Casting their votes earlyIt’s never too early to practice voting. At least that’s the idea behind two mock elections that took place at Red Wing elementary schools Tuesday.
By: Sarah Gorvin, The Republican Eagle
It’s never too early to practice voting.
At least that’s the idea behind two mock elections that took place at Red Wing elementary schools Tuesday.
“Students (learned) that they will have the right to vote and that each one of their votes counts and matters to the results of the election,” said Rachel Hansen, who organized the mock election at St. John’s Lutheran Elementary School.
“I remember as a student myself participating in a mock election at my grade school, how important I felt and how exciting it was,” she said.
At both St. John’s and Sunnyside Elementary School, students cast their ballots for either President Barack Obama or Gov. Mitt Romney.
With just two choices and one box to check, Hansen said the students’ ballots were “much simpler than ours.”
Still, Hanson said, she tried to keep the mock election authentic.
St. John’s first-graders through eighth-graders, as well as St. John’s staff members, took part in the election. As they entered the polling place set up in the school basement Tuesday, their first step was to register, which they did by placing a check mark next to their name on a list.
Then, they received their ballots, waited in line for a booth to open, marked their choice and turned in their ballots. The final step was getting an “I voted” sticker.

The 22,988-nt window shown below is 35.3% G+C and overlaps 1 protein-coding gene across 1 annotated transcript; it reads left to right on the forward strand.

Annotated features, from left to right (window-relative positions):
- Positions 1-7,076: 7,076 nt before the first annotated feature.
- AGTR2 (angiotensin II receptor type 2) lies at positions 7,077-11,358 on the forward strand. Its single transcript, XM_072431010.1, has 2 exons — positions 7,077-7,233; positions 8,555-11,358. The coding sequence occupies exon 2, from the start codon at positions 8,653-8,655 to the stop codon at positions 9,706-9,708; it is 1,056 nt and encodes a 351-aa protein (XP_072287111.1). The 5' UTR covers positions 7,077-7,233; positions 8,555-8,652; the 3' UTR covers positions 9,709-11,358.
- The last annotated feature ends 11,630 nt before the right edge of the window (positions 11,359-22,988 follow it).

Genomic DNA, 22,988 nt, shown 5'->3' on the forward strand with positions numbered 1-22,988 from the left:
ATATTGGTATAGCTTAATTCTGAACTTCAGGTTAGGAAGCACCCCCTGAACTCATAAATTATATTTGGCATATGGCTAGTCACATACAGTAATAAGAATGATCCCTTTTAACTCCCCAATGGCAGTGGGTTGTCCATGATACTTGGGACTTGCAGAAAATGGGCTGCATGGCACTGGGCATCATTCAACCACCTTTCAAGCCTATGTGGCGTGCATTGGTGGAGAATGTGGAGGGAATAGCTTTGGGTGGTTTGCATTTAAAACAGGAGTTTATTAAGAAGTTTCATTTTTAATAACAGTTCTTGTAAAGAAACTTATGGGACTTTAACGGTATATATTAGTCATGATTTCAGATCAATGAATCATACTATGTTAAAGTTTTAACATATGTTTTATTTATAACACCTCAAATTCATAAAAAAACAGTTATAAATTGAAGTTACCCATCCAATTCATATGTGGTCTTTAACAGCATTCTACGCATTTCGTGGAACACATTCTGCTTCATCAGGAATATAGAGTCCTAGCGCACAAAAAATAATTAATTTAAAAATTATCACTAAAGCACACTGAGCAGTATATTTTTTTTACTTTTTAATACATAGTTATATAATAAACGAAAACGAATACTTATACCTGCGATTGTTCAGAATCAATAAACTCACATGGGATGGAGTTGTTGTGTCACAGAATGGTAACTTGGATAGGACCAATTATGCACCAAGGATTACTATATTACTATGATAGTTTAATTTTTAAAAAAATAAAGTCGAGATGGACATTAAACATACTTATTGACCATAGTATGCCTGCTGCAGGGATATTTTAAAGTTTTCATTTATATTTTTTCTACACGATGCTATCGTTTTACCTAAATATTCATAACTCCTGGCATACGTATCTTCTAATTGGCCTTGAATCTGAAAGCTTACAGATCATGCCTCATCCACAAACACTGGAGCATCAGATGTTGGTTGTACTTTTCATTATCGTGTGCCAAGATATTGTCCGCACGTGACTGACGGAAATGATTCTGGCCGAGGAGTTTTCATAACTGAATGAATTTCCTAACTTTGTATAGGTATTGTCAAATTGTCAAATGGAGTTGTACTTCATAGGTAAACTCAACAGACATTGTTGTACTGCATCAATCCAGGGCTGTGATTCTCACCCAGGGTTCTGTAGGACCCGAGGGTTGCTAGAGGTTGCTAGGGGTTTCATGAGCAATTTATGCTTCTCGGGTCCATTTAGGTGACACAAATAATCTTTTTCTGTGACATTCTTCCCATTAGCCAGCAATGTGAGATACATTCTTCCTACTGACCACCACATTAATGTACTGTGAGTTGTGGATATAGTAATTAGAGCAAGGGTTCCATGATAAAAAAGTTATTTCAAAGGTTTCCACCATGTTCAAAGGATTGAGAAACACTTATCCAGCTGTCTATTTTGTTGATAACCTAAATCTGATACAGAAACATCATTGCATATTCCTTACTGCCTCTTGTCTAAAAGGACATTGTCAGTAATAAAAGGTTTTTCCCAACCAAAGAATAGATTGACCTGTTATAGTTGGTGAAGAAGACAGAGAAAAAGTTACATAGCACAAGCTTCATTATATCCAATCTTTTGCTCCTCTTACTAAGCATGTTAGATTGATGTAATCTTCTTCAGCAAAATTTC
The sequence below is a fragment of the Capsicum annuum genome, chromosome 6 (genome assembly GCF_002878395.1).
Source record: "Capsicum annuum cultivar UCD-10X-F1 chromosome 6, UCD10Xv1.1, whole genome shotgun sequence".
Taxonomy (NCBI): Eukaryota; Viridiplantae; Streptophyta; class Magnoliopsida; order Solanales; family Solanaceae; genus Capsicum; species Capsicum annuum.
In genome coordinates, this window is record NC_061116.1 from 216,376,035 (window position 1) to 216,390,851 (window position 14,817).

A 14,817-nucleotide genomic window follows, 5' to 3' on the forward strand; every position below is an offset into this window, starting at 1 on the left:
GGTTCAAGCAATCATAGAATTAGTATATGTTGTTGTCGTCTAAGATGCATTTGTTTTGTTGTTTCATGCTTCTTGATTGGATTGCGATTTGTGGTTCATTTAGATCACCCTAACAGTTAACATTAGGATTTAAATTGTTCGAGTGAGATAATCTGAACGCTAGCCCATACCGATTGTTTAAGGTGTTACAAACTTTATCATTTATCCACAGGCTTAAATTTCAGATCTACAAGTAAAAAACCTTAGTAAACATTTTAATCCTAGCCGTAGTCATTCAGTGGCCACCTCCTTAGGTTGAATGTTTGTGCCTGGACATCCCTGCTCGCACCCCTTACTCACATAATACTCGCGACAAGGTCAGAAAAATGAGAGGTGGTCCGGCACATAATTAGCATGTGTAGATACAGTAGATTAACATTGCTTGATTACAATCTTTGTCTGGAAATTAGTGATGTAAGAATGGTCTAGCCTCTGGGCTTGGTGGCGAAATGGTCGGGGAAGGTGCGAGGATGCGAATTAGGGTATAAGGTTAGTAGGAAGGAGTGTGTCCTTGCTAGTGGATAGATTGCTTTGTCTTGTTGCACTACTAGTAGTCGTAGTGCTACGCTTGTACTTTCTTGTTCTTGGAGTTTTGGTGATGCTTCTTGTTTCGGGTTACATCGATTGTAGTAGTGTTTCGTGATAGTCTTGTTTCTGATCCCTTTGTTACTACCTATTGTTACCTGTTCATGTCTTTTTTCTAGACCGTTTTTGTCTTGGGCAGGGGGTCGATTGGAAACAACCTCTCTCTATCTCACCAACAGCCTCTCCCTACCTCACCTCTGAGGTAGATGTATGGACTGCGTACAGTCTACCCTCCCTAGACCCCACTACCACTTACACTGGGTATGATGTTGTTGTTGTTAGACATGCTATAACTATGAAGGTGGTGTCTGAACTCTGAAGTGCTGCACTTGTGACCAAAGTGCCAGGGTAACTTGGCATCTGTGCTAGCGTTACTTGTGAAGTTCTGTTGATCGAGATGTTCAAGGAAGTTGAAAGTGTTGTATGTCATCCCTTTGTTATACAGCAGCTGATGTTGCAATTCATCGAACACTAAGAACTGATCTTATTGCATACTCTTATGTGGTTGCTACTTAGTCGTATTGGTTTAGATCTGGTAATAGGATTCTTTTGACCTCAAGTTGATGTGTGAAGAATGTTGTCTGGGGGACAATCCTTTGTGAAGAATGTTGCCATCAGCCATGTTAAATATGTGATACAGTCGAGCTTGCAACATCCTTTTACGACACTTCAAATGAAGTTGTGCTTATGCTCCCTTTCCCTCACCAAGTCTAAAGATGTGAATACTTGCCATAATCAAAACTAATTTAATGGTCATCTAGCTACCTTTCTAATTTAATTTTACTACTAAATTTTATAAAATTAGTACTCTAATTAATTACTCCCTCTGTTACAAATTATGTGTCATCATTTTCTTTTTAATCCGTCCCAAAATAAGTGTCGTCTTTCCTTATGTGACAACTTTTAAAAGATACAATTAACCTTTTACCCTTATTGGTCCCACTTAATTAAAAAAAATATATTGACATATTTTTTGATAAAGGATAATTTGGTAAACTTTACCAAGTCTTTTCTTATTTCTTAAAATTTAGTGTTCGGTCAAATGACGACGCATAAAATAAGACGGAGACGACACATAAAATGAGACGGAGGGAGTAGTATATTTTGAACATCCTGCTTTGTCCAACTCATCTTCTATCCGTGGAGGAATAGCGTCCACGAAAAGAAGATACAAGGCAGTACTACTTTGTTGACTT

“My goal is to keep this election process as close to the real election as possible,” Hansen said.
At Sunnyside, the polling place was set up in the school’s lobby, where the students registered, voted, turned in their ballots and received their stickers.
To coincide with their Election Day activities, St. John’s students learned about the election in their classes, as well. The youngest students colored patriotic pictures while the older students researched both candidates.
“They looked at the candidate's websites, the parties they are representing and analyzing each party's political views,” Hansen said.
Once the polls closed at both schools, the votes were tallied. At St. John’s, Romney won by a landslide, with 54 votes to Obama’s 12. Results at Sunnyside were reversed, with Obama taking 262 votes to Romney’s 123.
For Hansen, however, the results weren’t as important as what the students took away from their first voting experience.
“This will give these students a better chance to understand each part of the process,” she said.